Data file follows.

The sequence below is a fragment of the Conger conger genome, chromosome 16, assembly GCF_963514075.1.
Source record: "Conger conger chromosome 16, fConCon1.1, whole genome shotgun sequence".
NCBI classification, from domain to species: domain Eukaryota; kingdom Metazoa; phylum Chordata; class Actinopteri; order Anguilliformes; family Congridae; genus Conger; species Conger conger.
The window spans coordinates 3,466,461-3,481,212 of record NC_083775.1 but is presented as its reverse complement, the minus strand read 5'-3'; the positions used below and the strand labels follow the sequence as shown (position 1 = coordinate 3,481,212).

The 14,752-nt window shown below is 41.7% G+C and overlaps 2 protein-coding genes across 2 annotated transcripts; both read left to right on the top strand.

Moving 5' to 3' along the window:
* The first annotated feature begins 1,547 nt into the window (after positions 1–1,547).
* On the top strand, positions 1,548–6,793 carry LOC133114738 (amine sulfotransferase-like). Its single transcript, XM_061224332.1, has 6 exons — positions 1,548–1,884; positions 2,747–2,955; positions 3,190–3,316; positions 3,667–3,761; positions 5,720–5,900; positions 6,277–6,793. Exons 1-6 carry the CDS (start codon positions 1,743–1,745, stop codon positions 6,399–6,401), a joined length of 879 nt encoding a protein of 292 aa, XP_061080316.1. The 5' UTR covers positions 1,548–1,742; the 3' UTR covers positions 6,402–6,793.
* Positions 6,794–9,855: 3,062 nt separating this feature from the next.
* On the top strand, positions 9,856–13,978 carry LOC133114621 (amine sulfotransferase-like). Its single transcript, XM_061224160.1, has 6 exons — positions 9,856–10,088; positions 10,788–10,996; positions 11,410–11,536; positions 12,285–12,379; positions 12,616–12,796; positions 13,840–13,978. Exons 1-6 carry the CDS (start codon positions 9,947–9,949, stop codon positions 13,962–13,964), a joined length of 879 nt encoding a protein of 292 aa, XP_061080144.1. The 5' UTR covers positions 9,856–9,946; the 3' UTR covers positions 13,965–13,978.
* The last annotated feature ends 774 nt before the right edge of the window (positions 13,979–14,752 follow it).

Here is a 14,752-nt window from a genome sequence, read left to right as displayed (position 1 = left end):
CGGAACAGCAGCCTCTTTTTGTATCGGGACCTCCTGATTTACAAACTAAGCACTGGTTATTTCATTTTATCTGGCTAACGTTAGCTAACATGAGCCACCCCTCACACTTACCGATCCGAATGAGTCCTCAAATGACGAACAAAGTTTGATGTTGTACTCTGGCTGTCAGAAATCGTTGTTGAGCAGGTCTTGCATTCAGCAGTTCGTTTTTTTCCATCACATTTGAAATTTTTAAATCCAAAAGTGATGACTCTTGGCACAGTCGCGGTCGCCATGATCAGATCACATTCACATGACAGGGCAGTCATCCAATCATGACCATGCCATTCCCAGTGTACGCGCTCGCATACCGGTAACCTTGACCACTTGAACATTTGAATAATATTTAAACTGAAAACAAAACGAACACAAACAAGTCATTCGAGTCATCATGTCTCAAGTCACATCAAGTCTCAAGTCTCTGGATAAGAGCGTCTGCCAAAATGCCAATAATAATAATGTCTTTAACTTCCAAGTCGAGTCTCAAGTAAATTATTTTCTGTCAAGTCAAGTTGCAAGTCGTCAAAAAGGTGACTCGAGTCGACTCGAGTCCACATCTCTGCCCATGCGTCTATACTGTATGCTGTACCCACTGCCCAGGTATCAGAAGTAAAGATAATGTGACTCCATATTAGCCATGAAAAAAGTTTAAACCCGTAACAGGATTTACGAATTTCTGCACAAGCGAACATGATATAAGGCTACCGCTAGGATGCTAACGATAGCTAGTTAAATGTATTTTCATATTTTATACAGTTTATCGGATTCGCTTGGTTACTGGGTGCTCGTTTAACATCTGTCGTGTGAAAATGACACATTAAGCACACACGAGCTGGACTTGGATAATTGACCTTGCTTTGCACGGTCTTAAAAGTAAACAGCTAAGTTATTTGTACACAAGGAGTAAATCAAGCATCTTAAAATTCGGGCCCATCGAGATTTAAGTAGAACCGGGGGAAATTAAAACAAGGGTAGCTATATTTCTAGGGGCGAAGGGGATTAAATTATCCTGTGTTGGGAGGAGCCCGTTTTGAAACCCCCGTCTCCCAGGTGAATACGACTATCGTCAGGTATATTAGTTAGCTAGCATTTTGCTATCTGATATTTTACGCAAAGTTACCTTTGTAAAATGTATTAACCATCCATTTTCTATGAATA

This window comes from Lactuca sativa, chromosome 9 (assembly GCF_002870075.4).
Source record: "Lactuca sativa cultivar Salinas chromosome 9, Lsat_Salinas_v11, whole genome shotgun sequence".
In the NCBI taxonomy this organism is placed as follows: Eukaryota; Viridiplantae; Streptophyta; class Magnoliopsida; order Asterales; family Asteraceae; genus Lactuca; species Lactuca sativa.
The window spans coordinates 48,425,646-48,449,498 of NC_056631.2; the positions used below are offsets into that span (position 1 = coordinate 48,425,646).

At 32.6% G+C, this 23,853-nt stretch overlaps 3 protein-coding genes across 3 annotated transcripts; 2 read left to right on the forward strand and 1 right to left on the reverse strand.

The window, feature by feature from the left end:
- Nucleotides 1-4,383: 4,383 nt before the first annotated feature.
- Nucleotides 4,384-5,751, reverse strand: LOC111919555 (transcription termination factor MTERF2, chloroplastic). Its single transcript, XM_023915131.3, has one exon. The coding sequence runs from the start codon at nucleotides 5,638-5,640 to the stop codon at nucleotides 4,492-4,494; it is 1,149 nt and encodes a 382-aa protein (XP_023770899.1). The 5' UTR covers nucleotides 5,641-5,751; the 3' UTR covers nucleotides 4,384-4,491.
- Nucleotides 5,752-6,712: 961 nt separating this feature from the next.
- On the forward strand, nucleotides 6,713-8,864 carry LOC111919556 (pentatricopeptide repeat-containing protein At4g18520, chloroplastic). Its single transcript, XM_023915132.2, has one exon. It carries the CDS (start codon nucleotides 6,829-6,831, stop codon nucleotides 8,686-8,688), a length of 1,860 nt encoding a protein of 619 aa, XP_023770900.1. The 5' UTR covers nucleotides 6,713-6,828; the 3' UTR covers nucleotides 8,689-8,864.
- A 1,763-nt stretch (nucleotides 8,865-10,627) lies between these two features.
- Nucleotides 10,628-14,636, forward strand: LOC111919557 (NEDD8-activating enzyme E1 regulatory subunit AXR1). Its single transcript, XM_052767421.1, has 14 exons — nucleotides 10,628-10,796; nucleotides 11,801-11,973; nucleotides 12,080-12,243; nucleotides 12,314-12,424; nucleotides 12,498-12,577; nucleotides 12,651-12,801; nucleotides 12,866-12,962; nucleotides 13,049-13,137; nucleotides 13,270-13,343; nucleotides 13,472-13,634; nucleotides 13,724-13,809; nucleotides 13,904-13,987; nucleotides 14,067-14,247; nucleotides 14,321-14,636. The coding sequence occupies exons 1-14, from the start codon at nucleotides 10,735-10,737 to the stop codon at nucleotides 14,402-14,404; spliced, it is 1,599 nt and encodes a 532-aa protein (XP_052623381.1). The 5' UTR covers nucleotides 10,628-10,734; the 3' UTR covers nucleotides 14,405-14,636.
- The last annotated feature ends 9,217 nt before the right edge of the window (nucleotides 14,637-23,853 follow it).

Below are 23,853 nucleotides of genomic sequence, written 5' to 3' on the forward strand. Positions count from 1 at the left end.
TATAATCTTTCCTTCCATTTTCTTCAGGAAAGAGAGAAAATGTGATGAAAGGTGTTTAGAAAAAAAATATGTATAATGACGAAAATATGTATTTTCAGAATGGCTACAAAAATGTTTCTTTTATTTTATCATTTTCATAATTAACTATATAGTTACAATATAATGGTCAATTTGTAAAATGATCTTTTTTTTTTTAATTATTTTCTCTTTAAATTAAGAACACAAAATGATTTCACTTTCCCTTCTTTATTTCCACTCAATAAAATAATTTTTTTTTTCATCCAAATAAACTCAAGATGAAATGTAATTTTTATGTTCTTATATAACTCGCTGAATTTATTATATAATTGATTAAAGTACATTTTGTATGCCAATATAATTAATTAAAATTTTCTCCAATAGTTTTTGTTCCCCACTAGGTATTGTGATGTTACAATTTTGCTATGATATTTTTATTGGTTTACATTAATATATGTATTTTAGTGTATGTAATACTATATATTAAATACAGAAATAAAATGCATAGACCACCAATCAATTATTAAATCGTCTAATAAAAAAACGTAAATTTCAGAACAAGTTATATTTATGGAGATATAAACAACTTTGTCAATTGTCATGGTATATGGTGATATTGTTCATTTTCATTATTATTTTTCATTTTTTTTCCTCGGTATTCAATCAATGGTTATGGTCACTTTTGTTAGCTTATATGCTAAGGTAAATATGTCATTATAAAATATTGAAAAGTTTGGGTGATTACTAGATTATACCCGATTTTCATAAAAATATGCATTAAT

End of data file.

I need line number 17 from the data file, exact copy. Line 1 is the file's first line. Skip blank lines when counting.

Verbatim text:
The window spans coordinates 48,425,646-48,449,498 of NC_056631.2; the positions used below are offsets into that span (position 1 = coordinate 48,425,646).